In flow control, we've seen limited investment recently by North American municipalities, and mining and industrial markets have been mixed. Overall, we're anticipating modest growth from the pumps and valve businesses in the second half of the year.

In summary, for the Process Equipment Group, we had a good first half of the year with strong revenue growth and record backlog, and we're excited to carry that momentum forward.

Now if we turn to Batesville. Our strategy for this business is to build on our leadership position and leverage the Hillenbrand operating model to run the business as efficiently as possible and generate predictable cash flow to fuel Hillenbrand's growth initiatives. The second quarter was challenging for the business. We anticipated a more subdued flu season compared to last year, but the estimated mortality rate was even lower than we expected. While that's generally good news for society, it resulted in a year-over-year estimated drop in demand for burial caskets, and Batesville's revenue was down nearly 10% against a challenging prior year comparison. That decline is comparable to past years when a strong flu season was followed by a much weaker one, but we anticipate a much more stable market in the second half of the year. On top of the pressure from lower volume, cost inflation and product mix continued to be headwinds in the second quarter.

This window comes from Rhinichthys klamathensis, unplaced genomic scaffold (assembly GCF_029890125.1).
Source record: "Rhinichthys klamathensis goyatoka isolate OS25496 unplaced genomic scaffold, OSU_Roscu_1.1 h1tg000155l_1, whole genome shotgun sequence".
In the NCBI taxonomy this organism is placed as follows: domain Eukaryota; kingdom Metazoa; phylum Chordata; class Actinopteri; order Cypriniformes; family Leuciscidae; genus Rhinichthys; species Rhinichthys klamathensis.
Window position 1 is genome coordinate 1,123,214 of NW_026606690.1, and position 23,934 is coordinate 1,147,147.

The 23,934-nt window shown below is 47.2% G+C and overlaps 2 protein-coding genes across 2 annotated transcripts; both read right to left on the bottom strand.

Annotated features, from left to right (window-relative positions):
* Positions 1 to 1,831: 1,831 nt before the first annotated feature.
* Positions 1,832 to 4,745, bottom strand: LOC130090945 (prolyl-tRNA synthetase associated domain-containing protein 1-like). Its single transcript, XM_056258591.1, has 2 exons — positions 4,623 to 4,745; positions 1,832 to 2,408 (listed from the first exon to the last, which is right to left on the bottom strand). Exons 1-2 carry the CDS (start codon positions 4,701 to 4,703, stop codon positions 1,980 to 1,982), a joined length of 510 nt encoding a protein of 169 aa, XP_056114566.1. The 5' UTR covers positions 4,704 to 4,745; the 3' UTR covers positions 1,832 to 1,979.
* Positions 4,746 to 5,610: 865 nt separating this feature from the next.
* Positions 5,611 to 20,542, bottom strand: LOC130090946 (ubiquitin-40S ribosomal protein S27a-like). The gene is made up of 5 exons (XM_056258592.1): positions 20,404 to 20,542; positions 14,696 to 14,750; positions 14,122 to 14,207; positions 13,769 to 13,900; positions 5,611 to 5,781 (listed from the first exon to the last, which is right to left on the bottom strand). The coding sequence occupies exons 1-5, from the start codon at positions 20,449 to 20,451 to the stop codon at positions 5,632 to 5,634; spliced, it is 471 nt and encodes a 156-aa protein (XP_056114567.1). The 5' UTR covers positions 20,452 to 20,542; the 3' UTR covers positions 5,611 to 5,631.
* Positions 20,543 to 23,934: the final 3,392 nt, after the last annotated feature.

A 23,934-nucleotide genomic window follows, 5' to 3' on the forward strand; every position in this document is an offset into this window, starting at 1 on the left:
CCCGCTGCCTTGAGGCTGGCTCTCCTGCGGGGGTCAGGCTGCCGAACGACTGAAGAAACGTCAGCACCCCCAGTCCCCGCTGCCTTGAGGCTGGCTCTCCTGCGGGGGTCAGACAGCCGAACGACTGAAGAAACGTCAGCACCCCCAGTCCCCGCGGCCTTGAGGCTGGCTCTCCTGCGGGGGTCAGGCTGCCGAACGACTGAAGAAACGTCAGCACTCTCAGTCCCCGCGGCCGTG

In response to these challenges, Batesville continues to pursue productivity savings to help stem some of the margin pressure. The team has worked tirelessly to reduce cost and operate a lean and flexible organization to better serve our customers. As I just mentioned, we anticipate burial volumes will stabilize during the second half of the fiscal year which will result in more consistent year-over-year results. We also expect Batesville will continue to generate strong predictable cash flow to support the execution of our strategy.

Okay. Before I turn the call over to Kristina, let me briefly comment on M&A. We remain focused on building platforms to develop scale and enhance leadership positions in our targeted markets of plastics, prudent pharmaceuticals, separation and flow control.

Last quarter, we announced the acquisition of BM&M Screening Solutions, a small acquisition that improves our position in the separation space. BM&M delivered solid results in its first quarter as part of Hillenbrand and the integration is going well. We'll continue to look for strategic acquisitions where we think we can make our businesses stronger, accelerate profitable growth. As always, we are committed to a disciplined approach to ensure the investments we make align with our strategy to create value for our shareholders.